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ICO Issues First Intentions to Fine Under the GDPR

GDPR fines are seemingly like buses, you wait over a year for enforcement action by the UK’s data supervisory authority, the ICO, and then two come along at once – and with quite dramatic effect.

The ICO has stretched its wings and in recent days has issued two notices of intent to fine following investigations. The companies in question can now make representations in an attempt to reduce the fines. Once the ICO issues a penalty notice, the companies can again appeal those fines.

The companies in question are firstly, British Airways, where the ICO has issued a notice of intent to fine the company £183.39 million ($228.89 million) which reportedly equates to 1.5% of their annual turnover and 5 months profit (using 2017 figures). This relates to a cyber incident that was discovered and notified to the ICO in September 2018. BA’s website was compromised causing 500,000 customers data to be harvested by attackers. In its investigation the ICO found that the information was compromised due to poor security arrangements.

The second company to be issued a notice of intent to fine is Marriott International, Inc who are set to be fined £99.2 million ($123.88 million). This again related to a security incident that the ICO was noticed about in November 2018. The personal data of approximately 339 million guests globally was compromised, 30 million of those were resident in 31 countries in the European Economic Area (EEA), 7 million in the U.K.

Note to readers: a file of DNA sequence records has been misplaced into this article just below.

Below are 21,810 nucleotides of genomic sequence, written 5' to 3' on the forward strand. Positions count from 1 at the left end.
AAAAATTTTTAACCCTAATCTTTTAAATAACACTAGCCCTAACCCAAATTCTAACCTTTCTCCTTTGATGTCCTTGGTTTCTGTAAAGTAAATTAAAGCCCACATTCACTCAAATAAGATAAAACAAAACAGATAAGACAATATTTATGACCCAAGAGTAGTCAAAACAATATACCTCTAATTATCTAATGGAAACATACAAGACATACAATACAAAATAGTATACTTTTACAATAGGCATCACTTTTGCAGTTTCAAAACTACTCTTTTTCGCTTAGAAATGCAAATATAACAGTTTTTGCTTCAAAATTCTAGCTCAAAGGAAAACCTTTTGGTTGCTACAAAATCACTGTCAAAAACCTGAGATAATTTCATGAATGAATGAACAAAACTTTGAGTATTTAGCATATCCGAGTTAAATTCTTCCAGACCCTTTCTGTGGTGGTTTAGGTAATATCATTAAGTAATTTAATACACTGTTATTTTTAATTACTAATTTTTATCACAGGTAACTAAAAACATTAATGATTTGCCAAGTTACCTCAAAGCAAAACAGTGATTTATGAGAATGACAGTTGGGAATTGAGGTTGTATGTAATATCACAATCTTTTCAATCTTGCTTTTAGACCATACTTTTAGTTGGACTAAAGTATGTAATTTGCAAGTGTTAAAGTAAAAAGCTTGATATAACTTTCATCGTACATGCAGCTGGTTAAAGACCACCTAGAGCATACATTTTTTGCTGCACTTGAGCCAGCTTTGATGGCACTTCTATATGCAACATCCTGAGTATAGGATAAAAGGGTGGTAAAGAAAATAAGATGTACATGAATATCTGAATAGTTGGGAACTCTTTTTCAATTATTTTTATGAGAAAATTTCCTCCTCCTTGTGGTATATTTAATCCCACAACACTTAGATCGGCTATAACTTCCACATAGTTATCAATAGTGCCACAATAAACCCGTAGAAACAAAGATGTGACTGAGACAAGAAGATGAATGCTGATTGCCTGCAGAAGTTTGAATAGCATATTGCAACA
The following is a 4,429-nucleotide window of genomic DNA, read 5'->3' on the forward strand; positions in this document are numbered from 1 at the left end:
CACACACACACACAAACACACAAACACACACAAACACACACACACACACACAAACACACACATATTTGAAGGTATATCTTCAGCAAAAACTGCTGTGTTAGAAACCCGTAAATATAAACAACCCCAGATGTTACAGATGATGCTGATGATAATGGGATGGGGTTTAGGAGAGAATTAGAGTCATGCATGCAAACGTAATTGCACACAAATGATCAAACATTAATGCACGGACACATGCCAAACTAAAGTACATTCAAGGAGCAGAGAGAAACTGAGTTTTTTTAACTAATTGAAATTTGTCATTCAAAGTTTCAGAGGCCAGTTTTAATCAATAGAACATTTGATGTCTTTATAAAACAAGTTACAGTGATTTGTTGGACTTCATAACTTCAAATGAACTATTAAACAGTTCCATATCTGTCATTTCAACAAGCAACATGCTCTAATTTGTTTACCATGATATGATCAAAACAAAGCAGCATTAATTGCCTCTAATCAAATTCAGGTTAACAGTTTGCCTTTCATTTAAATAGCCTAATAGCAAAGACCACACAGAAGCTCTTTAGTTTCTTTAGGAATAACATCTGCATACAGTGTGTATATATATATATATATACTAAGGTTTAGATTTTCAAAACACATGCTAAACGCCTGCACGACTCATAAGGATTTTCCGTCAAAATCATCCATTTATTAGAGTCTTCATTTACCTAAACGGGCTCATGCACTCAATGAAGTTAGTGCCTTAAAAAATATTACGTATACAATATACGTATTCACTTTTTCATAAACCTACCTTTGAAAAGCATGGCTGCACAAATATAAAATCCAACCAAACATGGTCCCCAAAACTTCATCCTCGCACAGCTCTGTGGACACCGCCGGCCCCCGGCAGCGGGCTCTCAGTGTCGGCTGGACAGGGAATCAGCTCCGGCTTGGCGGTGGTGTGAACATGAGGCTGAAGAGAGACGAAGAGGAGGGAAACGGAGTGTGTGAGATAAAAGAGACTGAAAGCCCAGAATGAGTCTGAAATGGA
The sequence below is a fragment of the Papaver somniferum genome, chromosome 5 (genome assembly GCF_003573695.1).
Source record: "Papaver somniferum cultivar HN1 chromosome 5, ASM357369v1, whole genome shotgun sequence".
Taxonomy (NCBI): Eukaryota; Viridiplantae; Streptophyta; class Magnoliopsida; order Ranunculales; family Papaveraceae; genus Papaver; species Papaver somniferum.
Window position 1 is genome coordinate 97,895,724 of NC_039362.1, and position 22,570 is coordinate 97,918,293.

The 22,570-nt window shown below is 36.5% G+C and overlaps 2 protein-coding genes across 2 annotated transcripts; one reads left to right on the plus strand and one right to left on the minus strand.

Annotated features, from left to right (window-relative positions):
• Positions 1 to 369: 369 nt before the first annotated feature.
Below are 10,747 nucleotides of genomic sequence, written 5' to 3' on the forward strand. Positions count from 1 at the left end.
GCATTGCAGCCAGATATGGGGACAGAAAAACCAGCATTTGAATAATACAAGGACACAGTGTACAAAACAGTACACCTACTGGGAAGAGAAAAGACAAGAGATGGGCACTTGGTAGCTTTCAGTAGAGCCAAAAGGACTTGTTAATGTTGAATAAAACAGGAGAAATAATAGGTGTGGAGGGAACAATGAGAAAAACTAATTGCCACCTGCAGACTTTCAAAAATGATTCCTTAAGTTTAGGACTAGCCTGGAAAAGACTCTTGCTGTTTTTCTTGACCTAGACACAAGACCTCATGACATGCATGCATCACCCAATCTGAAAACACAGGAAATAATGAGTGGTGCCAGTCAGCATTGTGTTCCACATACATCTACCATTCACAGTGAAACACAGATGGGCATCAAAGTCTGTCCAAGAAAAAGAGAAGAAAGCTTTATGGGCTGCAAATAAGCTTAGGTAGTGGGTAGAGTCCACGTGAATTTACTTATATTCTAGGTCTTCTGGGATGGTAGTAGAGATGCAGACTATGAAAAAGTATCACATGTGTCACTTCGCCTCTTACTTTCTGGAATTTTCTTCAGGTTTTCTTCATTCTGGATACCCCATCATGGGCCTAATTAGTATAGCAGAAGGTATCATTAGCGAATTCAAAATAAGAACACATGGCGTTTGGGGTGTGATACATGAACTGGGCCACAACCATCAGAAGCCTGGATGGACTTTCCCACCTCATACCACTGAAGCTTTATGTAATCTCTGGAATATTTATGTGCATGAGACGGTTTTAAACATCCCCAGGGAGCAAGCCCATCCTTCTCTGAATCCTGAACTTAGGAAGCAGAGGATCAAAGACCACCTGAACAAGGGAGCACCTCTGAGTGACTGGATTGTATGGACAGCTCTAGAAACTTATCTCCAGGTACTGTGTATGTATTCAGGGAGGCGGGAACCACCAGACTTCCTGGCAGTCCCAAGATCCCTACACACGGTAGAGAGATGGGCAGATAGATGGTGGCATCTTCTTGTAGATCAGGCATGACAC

It is suspected that the system vulnerability dates back to 2014 and Marriott then subsequently acquired Starwood Hotels group in 2016. The security breach was not discovered until 2018.

The ICO noted: “Marriott failed to undertake sufficient due diligence when it bought Starwood and should have done more to secure its systems”.

The full statements from the ICO with regard to both of these incidents are available here and here.

The fines are in stark contrast to the previous highest fine in the U.K. of £500,000 under the prior legislation and certainly show a statement of intent from the ICO that in this new era the protection of personal data should be afforded the highest priority.

Watch this space for a further post/s once the ICO issues penalty notices with full reasons for their decisions.

© 2019 Proskauer Rose LLP.

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About this Author

Kelly McMullon, London, Proskauer Rose, Labor Matters Lawyer
Associate

Kelly M. McMullon is an associate in the Labor & Employment Law Department and member of the International Labor & Employment Group.

Kelly assists clients in a wide range of contentious and non-contentious labor and employment law matters, including claims for unfair dismissal, discrimination and whistleblowing in a variety of sectors such as asset management, hospitality, retail and information technology.

44.20.7280.2137